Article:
These non-ground connecting lightning streaks often occur between adjacent areas of charge in the horizontal along a precipitating cloud base (rather than the vertical like I-C). These are common in sheared thunderstorms (leaning vertically) where what may have been an I-C is now visible because the dipole is stretched laterally along an exposed downdaught underbelly, and also common in mid-level multicells where the charge distribution is chaotic and the cold regions of the storm are more visible due to the higher cloud base. They usually have fairly low luminosity and produce weak crackly thunder indicating low-amp nature. On the other hand some discharges may be large and chained together with other lightning channels throughout the whole storm cloud (much flickering and "crawling"), resulting in a more powerful, brighter discharge.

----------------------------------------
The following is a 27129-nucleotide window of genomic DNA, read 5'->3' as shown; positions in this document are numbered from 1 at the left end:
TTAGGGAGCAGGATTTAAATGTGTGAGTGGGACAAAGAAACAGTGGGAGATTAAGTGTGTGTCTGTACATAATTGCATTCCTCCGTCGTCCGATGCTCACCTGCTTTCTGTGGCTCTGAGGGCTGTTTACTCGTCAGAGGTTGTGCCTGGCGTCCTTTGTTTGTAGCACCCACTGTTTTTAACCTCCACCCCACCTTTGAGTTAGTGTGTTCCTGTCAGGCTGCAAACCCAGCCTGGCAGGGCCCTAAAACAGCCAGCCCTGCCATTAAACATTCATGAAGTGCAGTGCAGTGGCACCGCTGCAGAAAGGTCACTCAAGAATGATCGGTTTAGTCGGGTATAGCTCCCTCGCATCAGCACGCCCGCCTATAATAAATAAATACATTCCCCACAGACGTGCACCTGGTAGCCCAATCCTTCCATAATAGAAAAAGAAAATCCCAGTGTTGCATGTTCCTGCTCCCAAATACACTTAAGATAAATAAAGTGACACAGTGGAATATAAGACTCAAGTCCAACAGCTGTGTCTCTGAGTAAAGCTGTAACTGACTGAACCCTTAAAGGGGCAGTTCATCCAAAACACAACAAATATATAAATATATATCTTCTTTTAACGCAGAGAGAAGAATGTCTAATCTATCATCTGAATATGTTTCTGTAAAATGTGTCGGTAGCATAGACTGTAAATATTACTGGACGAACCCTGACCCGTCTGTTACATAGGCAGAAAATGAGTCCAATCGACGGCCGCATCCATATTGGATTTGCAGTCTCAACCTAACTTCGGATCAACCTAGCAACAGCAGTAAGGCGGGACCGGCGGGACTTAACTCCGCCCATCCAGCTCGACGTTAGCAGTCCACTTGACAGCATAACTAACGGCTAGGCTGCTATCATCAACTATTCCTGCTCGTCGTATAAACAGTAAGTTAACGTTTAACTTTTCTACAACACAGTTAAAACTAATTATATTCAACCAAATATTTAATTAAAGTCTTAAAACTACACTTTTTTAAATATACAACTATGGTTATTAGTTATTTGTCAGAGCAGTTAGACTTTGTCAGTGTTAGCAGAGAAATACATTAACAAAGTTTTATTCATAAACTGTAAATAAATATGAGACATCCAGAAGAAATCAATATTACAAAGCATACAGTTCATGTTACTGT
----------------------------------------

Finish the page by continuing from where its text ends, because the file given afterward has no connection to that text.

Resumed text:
Likely location:
Widespread, usually between the base of updraught and downdraught regions, or between two or more individual cells.

Requirements: Negative and positive regions side-by-side, preferably just outside or into to charged precipitation curtains. Multicells and mid-level AcCast thunderstorms flaunt C-C.

Look Left: A large mid-level multicell of chaotic structure reflects this chaos in a seemingly aimless spray of lightning channels connecting different updraught points and precipitation curtains.

Anvil-Crawler (A-C) aka Spider / Streaked Lightning

T0102 15th May 2015 Oklahoma - Rearward sloping linear MCS

  This powerful, photogenic but silent form of Cloud to Cloud thrives in large linear sheared thunderstorms (forward or rearward sloping) where large areas of positive anvil spreads quickly away from the negative towers. These mega-C-Cs are often seen visibly crawling along the underside of these large anvils, some 7000-35,000ft altitude, spreading the discharge across multiple channels for tens of miles, crawling and flickering as the parent channel encounters new areas of charge along the way. Due to the altitude and spread of charge, A-Cs are often relatively quiet. They can also occur in old storms, where a stray negative stepped leader finds fields of unused positive charge and discharges the whole lot at once, only for the storm to go completely silent thereafter.